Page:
Update 47: COVID-19 pandemic in Alberta (April 29 at 6 p.m.)
Confirmed recovered cases now number 1,953, and 315 new cases of COVID-19 have been reported, bringing the total number to 5,165. Seven more Albertans have died.
- Cases have been identified in all zones across the province:
- 3,520 cases in the Calgary zone
- 833 cases in the South zone
- 489 cases in the Edmonton zone
- 205 cases in the North zone
- 84 cases in the Central zone
- 34 cases in zones yet to be confirmed
- Of these cases, there are currently 86 people in hospital, 22 of whom have been admitted to intensive care units (ICU).
- 580 cases are suspected of being community acquired.
- The total deaths are 87: 57 in the Calgary zone; 14 in the North zone; 11 in the Edmonton zone; four in the South zone; and one in the Central zone.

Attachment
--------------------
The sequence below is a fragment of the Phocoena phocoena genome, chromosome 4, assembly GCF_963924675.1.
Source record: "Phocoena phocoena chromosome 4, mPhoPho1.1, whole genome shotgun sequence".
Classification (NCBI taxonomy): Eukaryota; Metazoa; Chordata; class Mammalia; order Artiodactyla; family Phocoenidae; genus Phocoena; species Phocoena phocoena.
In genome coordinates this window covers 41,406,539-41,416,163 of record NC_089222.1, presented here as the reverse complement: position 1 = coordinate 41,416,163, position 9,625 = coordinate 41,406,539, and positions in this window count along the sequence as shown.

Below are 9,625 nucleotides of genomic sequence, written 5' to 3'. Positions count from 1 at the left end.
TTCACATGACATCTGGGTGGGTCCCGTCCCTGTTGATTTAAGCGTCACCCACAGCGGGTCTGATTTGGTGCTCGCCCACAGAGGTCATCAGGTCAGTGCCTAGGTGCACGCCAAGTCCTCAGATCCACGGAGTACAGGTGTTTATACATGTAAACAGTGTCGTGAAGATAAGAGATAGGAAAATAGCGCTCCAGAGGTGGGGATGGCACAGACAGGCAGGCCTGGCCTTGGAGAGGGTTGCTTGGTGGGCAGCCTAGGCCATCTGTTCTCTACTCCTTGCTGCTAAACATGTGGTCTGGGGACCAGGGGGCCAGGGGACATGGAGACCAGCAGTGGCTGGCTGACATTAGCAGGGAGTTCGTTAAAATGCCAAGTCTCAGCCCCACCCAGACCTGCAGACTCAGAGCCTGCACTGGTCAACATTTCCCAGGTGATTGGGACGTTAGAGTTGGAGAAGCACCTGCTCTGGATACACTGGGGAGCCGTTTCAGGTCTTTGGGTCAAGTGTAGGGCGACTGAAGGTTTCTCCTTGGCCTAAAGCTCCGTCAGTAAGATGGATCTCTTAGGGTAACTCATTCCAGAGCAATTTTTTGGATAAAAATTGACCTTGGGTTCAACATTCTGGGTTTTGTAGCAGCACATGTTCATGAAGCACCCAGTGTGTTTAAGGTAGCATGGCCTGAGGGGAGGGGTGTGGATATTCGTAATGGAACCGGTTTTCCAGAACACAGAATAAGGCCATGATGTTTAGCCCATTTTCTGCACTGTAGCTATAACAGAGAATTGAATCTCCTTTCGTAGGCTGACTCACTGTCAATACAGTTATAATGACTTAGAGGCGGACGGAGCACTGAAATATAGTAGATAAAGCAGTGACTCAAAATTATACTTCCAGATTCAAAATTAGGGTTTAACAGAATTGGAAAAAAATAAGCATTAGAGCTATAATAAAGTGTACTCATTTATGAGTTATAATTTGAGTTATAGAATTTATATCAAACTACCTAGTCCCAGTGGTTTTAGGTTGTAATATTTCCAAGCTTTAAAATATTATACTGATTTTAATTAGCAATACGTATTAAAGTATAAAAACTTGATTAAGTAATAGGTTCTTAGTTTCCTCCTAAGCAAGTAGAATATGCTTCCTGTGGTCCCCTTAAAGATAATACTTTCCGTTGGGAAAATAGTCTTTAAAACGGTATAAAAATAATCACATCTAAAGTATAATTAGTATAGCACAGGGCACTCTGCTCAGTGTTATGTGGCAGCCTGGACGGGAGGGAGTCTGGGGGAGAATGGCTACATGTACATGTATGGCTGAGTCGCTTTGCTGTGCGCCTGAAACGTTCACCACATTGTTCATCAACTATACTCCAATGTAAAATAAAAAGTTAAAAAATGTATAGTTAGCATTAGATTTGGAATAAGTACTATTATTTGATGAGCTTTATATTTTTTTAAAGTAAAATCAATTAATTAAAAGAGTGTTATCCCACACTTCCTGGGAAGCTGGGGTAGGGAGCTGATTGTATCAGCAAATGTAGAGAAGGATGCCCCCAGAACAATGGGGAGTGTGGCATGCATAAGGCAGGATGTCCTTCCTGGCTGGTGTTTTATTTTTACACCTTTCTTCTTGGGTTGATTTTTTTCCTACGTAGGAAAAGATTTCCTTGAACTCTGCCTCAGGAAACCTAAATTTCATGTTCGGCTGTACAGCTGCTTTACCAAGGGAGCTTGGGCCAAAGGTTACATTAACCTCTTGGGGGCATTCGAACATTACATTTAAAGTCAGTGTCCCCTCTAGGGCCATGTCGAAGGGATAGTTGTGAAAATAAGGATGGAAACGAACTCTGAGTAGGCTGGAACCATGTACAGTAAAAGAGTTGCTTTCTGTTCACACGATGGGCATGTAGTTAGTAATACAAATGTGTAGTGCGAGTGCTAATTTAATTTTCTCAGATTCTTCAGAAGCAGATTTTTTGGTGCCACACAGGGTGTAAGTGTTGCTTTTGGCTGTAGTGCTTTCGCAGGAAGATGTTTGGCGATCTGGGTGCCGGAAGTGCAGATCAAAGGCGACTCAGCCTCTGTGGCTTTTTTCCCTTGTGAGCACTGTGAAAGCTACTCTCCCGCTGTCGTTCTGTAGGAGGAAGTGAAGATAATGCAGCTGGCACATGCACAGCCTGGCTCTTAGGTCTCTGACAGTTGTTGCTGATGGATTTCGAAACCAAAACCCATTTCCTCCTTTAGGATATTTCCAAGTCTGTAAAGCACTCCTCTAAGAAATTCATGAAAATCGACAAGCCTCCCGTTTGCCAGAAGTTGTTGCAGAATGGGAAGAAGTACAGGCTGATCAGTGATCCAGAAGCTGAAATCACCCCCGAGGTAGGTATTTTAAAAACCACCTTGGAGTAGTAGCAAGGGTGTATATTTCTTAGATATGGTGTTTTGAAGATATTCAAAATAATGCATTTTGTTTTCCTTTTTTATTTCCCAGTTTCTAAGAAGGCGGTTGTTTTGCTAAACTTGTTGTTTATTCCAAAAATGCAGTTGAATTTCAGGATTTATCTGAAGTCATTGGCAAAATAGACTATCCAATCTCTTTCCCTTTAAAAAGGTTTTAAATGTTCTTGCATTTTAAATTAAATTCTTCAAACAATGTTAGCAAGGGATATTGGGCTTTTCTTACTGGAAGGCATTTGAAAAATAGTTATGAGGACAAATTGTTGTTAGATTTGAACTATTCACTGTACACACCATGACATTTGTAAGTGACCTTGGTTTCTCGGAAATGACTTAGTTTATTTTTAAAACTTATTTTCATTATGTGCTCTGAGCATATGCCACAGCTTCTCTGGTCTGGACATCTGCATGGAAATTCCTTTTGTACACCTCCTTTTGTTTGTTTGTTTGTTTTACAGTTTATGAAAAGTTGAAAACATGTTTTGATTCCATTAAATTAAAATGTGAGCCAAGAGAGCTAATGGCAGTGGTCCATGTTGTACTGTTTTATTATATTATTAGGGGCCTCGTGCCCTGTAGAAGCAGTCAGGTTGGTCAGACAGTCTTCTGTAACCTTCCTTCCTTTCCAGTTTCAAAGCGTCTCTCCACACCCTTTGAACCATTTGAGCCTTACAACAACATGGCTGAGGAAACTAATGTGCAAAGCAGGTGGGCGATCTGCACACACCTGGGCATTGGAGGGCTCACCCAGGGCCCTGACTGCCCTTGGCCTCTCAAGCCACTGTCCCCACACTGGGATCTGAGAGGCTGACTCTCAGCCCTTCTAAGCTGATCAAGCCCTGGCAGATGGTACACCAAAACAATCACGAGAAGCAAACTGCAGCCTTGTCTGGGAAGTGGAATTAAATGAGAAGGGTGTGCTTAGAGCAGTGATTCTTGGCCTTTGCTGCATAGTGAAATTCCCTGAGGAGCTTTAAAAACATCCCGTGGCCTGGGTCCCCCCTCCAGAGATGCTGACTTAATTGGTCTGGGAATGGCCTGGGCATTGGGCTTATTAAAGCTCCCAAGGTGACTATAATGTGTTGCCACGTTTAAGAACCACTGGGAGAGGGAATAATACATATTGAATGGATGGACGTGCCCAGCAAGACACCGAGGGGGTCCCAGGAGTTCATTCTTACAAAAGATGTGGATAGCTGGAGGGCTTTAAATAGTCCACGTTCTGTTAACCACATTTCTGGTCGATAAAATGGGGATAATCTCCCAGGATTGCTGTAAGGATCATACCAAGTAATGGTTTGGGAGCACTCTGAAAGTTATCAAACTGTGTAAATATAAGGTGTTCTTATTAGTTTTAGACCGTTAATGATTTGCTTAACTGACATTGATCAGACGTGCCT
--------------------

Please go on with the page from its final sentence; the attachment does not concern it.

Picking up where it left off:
- To date, 503 cases have been confirmed at continuing care facilities, and 59 residents at these facilities have died.
- There have been 136,511 people tested for COVID-19 and a total of 143,886 tests performed by the lab. In the last 24 hours, 5,205 tests have been completed.
- The number of confirmed and recovered cases among health-care workers is available online. The vast majority of cases are believed to have acquired their infection outside of the workplace.
Outdoor gathering and physical distancing exemptions for Regional Municipality of Wood Buffalo
- Due to the emergency flooding situation, Alberta’s Chief Medical Officer of Health has issued an exemption to the existing COVID-19 gathering restrictions and mandated physical distancing in outdoor spaces for individuals in the Fort McMurray area who are engaged in flood suppression and prevention activities.
- It is recommended these individuals wear personal protective equipment, if available.
- The safety of Albertans is our top priority, and during emergency situations like this, communities need the ability to quickly and collectively respond as a community.